(viii) create safe, healthy, inclusive and equitably resourced educational environments conducive to excellence in learning, with clearly defined levels of achievement for all;
(ix) enhance the status, morale and professionalism of teachers;
(x) harness new information and communication technologies to help achieve EFA goals;
(xi) systematically monitor progress towards EFA goals and strategies at the national, regional and international levels; and
(xii) build on existing mechanisms to accelerate progress towards education for all.
|UNESCO, World Education Forum,||http://unesdoc.unesco.org/images/0012/001211/121147e.pdf|
|US Aid||Education serves as a driver for development and the elimination of extreme poverty. Education is transformational for individuals and societies--it creates pathways to better health, economic growth, a sustainable environment, and peaceful, democratic societies. A person’s earnings increase by 10 percent with each year of school they complete. Women with higher levels of education have healthier children. And increasing the average level of higher education in a country by just one year can add half a percentage point of growth to GDP.|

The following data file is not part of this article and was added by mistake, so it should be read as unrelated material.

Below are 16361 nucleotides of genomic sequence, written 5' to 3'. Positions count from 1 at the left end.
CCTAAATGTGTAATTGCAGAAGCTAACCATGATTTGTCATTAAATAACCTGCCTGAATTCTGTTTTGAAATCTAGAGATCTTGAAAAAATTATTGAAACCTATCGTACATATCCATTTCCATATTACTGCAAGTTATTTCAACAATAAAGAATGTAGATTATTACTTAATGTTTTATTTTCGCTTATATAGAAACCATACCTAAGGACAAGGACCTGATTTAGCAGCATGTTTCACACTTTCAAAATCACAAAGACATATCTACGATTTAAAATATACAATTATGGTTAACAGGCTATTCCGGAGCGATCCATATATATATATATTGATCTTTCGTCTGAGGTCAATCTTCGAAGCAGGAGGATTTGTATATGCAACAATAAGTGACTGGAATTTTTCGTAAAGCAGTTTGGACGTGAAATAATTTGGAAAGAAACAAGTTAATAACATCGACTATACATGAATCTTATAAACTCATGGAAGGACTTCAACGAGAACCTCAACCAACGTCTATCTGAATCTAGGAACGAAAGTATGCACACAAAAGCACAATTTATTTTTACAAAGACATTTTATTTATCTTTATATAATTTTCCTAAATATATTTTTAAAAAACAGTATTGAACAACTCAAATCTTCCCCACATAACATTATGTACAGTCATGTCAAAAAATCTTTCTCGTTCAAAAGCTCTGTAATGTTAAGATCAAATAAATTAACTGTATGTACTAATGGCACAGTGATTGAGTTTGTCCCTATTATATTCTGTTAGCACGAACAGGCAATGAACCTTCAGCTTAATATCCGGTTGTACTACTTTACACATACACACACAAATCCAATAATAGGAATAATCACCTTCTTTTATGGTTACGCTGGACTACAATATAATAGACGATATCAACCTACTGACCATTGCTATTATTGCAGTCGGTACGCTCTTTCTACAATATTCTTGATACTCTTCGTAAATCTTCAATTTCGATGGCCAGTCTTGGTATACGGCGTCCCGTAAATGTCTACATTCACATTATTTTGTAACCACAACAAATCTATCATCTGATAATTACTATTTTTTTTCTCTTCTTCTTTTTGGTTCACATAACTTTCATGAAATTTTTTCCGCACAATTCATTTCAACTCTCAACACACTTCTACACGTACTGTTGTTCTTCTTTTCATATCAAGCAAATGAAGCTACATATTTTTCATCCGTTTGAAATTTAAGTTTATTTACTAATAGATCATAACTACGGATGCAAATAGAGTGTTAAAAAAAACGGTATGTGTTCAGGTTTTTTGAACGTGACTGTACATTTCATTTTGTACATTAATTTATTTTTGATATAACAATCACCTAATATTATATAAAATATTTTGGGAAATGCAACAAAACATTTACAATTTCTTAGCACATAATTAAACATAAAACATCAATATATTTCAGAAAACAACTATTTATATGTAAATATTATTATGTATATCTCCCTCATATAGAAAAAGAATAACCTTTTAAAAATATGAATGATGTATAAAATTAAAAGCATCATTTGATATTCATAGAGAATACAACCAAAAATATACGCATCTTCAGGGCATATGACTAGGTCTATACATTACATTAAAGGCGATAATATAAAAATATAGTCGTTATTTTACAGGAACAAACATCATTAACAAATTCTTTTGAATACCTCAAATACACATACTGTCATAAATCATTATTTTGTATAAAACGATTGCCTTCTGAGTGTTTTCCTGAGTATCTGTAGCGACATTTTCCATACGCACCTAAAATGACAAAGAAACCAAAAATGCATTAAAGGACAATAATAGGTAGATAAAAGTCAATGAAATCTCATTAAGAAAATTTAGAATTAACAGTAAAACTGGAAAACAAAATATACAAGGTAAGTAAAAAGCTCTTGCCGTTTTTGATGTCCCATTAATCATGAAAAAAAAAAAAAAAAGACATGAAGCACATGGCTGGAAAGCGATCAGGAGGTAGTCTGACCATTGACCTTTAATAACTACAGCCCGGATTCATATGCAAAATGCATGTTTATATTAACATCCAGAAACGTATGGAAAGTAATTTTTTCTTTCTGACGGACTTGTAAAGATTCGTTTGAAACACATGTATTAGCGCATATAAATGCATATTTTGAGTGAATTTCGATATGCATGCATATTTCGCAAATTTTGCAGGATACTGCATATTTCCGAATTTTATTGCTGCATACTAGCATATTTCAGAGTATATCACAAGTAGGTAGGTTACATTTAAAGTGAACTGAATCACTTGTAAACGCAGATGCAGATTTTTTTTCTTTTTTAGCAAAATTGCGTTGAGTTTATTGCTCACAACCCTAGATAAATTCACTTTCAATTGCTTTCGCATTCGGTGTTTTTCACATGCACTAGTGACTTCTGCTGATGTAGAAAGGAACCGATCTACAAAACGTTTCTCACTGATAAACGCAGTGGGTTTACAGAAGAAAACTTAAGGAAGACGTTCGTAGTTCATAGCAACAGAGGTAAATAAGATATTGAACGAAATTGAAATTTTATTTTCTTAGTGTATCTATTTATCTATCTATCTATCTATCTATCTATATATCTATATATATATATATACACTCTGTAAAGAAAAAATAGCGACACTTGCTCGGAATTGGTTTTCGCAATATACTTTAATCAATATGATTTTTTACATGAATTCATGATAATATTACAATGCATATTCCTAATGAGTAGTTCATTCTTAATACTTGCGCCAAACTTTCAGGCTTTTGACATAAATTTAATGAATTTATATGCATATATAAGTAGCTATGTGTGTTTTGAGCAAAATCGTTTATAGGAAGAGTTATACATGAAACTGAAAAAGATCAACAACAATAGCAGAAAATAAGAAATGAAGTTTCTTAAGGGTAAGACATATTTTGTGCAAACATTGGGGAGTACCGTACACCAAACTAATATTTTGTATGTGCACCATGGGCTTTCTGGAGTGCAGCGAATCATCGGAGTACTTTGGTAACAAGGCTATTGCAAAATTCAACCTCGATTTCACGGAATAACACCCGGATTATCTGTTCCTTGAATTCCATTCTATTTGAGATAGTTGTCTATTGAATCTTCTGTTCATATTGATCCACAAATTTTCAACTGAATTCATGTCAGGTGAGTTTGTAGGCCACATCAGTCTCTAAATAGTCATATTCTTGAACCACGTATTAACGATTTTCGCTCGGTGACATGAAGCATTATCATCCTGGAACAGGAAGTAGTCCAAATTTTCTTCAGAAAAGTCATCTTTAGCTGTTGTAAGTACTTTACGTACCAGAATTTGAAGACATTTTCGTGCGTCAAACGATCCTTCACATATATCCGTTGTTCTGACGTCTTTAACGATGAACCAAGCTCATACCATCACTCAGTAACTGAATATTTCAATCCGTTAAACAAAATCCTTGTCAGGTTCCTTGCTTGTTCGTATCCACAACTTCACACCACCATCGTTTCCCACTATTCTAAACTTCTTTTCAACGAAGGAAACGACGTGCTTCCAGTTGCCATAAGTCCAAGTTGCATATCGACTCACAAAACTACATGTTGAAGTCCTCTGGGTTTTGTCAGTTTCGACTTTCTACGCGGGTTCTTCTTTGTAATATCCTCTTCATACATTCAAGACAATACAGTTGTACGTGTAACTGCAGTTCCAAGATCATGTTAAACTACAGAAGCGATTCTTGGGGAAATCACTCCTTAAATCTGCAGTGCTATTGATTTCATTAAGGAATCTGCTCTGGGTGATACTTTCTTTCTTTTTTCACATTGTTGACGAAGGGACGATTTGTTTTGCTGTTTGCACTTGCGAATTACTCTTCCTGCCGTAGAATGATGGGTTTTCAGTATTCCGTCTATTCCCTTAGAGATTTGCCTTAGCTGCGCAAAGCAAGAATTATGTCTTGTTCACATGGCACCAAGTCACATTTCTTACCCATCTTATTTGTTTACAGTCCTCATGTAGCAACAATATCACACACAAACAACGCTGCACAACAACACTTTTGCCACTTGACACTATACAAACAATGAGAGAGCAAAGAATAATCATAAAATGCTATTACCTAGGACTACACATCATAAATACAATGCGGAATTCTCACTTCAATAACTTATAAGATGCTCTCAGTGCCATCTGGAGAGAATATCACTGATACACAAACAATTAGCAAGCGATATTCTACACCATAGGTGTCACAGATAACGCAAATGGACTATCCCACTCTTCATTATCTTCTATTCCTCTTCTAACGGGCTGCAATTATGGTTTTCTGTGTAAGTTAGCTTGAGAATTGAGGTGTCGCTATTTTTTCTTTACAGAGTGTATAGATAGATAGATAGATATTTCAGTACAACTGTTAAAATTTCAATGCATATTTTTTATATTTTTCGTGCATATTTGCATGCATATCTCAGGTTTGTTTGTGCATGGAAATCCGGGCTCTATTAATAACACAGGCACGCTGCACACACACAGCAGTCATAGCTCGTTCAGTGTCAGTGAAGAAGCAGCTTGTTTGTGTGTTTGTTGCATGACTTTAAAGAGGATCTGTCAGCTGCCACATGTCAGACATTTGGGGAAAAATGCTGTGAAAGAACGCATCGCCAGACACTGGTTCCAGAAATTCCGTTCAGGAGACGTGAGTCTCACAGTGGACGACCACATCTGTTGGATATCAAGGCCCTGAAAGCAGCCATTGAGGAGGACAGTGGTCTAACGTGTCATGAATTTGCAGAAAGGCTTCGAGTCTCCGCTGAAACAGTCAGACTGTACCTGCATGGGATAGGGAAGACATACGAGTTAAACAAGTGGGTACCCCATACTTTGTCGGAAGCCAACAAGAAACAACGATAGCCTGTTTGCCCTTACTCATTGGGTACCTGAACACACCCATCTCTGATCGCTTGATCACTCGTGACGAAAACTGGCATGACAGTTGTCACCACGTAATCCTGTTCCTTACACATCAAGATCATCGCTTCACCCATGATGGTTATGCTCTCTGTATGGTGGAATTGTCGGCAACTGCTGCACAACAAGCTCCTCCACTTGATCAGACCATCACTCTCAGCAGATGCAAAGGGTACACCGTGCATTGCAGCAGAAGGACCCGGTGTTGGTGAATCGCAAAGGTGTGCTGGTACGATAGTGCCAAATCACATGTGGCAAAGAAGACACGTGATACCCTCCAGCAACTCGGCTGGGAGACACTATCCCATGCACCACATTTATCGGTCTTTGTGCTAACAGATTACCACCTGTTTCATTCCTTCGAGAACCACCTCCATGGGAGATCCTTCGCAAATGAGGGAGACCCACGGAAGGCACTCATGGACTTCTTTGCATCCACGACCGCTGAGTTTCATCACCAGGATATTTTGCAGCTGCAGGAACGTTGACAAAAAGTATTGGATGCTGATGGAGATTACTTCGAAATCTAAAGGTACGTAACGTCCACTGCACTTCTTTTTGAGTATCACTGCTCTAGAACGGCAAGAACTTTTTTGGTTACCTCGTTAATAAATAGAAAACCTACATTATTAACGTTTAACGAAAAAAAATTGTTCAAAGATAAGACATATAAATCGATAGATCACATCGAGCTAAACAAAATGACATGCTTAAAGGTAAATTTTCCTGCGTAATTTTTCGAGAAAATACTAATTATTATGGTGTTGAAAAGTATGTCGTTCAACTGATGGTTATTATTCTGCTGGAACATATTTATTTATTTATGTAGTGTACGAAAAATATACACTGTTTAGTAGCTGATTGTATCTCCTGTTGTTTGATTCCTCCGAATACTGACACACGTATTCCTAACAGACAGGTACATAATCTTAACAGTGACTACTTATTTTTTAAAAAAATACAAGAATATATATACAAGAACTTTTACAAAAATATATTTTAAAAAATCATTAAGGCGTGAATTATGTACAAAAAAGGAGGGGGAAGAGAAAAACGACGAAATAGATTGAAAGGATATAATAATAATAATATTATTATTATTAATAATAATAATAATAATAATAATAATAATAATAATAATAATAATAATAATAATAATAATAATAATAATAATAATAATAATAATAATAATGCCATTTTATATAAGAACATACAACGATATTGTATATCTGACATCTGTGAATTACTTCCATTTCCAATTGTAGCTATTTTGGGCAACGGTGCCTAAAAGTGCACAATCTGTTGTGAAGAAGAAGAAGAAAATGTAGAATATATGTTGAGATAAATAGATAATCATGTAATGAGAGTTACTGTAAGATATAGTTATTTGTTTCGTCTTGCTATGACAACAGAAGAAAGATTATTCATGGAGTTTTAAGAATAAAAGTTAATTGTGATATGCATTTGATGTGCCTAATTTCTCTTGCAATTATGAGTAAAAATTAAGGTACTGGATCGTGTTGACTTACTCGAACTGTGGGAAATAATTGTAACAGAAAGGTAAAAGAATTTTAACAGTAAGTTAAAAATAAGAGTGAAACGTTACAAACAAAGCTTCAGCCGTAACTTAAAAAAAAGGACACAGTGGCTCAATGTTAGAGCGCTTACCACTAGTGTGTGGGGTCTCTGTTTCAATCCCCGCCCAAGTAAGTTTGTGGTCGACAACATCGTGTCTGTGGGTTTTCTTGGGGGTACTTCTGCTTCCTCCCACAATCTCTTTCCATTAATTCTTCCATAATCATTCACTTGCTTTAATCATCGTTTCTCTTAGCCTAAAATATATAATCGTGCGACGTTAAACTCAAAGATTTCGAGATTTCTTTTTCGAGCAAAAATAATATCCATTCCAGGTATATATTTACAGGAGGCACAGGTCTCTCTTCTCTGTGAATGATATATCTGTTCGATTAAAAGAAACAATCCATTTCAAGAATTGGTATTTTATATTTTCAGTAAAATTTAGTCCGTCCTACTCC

Despite unprecedented increases in school enrollment over the last decade, there is still a global learning crisis—worldwide, 250 million children are not acquiring basic literacy and numeracy skills, 130 million of whom have attended at least four years of school. 121 million children are not in school, and the number of out-of-school children living in crisis and conflict-affected countries is growing. Some 114 million youth aged 15 to 24 cannot read or write a simple sentence; nearly two thirds are women.
|Resolving the global learning crisis--ensuring all children and youth are in school and learning-- requires political will at the highest levels and strong collaboration in the countries where we work. USAID partners with other U.S. government agencies, donors, country governments, multilateral agencies, civil society, and the private sector to ensure equitable access to inclusive, quality education for all – especially the most marginalized and vulnerable. We do this by working to achieve the goals of the USAID Education Strategy, including:|